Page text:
Dear Dr Heather Yaxley
About the author
Heather is a key member of our assessor team. PhD, BSc, PG, RSA, CAM
Introducing an occasional column in which Dr Heather Yaxley answers your questions about career advancement in public relations. Please submit your questions to email@example.com.
I am 30 something and still in a junior marcoms role. Have I left it too late to develop a PR career?
Fortunately, the idea that PR careers depend on achieving hierarchical progression does not reflect the experiences of most people. Indeed, modern careers are crafted around gaining a portfolio of experiences and competencies, often within different organisations.
Even if you have been employed in the same marcoms role for some time, it is likely that you’ve learned new skills and can demonstrate your accomplishments over time. Review your achievements to date and identify how you would like your career to develop.
If you are aiming to move into a management position, you should consider where you need to develop your capabilities and how best to do this. The CIPR Professional PR Diploma is a good option for learning about management and involves applying this knowledge through practical assignments.
What are the best sources for PR job vacancies, given the decline in print publications with recruitment advertising?
There are many excellent ways to locate PR job vacancies – and the days of hoping to spot an advert in one or two weekly print publications are fortunately long behind us.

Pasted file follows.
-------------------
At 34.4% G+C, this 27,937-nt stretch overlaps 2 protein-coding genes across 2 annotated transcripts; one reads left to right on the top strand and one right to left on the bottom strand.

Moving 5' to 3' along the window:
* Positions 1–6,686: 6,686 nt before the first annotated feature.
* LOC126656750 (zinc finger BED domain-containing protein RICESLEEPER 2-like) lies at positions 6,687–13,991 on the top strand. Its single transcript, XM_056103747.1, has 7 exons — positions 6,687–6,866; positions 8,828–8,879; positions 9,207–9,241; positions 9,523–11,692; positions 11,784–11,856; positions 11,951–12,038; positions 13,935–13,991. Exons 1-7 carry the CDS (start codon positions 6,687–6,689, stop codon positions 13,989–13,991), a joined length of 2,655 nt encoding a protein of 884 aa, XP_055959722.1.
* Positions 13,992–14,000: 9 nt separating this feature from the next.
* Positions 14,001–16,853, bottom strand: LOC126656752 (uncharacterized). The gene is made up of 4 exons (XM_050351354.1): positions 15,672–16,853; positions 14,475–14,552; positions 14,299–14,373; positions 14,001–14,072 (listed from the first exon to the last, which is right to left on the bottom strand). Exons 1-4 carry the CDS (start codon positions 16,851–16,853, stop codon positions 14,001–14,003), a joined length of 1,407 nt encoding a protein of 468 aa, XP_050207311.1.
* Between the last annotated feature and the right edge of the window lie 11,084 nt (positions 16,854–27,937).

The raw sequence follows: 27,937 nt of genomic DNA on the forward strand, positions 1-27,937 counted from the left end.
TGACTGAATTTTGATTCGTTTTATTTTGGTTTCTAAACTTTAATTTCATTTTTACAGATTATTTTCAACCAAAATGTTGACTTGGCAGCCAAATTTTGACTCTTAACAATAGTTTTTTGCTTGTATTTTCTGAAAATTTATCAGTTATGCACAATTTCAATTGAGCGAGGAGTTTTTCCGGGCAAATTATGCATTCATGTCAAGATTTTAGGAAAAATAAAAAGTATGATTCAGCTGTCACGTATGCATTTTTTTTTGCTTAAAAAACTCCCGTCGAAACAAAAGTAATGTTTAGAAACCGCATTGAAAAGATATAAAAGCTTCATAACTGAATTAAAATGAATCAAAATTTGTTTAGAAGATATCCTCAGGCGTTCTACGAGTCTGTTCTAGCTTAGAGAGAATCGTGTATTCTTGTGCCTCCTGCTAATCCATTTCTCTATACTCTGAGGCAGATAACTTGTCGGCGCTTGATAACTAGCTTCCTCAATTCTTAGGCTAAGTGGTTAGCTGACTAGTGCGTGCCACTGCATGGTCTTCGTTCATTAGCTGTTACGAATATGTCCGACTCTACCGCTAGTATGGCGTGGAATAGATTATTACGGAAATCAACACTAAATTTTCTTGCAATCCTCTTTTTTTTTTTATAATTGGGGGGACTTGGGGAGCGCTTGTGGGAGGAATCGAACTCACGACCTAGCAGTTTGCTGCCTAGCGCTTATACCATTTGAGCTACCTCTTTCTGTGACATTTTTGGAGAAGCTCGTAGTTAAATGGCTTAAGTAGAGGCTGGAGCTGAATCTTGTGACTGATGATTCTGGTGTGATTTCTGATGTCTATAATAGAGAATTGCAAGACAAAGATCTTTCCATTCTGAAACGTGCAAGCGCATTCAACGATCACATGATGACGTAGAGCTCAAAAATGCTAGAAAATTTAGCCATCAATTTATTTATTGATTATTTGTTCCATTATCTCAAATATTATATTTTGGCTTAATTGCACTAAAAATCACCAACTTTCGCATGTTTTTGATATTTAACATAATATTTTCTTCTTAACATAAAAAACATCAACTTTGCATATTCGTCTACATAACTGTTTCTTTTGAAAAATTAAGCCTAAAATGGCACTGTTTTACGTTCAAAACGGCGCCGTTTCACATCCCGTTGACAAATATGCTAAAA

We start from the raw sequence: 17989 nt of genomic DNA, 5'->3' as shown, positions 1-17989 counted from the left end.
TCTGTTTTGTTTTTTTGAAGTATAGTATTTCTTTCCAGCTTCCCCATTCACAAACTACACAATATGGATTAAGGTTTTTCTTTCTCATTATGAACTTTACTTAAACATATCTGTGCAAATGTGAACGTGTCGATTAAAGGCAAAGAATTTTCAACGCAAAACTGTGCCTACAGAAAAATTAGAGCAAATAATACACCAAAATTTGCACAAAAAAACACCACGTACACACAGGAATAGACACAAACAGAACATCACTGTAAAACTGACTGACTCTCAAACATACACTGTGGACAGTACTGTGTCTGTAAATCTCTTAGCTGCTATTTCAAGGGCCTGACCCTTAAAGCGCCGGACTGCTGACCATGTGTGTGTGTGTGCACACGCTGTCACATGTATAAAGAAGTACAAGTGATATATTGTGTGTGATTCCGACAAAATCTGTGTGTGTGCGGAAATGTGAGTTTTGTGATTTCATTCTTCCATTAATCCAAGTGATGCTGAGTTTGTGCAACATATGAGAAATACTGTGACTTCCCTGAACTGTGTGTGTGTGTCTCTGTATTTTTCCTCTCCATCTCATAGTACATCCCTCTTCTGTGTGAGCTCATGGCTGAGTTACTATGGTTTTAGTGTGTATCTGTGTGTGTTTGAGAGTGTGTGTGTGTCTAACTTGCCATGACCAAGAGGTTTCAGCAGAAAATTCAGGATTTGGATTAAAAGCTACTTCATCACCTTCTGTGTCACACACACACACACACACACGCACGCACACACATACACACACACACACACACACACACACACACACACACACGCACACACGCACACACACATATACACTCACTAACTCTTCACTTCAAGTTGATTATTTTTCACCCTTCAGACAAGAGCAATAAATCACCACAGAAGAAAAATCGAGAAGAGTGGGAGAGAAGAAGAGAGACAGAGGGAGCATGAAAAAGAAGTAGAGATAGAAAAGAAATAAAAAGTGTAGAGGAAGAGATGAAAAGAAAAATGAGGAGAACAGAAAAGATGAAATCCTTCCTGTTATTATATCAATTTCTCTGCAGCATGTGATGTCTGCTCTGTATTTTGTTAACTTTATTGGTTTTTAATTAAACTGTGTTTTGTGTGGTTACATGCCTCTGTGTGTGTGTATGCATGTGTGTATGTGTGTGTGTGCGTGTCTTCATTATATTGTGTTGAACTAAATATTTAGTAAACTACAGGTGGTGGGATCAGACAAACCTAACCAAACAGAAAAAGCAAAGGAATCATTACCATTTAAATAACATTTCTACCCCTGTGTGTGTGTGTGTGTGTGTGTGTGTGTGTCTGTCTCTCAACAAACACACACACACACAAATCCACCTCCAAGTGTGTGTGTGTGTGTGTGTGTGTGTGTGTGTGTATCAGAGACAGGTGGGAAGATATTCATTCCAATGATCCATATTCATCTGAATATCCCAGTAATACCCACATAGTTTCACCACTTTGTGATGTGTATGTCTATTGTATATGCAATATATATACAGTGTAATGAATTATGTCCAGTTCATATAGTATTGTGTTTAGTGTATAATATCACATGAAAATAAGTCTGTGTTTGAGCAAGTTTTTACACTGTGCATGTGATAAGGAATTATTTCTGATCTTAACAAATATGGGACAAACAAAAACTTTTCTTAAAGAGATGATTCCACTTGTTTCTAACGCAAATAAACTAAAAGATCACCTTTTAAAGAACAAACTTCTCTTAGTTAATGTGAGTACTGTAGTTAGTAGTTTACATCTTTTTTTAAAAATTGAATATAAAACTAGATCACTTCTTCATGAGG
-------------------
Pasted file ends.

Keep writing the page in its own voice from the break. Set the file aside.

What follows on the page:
There are numerous sites featuring online job listings (potentially including PR Place), positions are promoted through social media and most recruiters post vacancies on their own sites. In addition, you should review your online presence, as recruiters are active in looking for candidates. Finally, don’t forget the value of personal recommendations, use your professional networks and ensure that your name is top of mind if anyone asking around about potential candidates.
I want to work in the motor industry or motorsport. Is it a disadvantage to be female?
Not at all. I am a director of the professional body for motor industry communicators, MIPAA, and half of its members are female.
The industry offers placement and graduate recruitment opportunities and a strong network that is supportive in developing talented individuals regardless of gender. See: www.mipaa.com.
It helps to have an interest in the area you are keen to work in, but don’t expect the work to be all F1 or supercar glamour.
Many MIPAA members are active on Twitter, so start to follow them and build relationships. MIPAA’s own Twitter account (@MIPAA) is a good place to start to identify key contacts.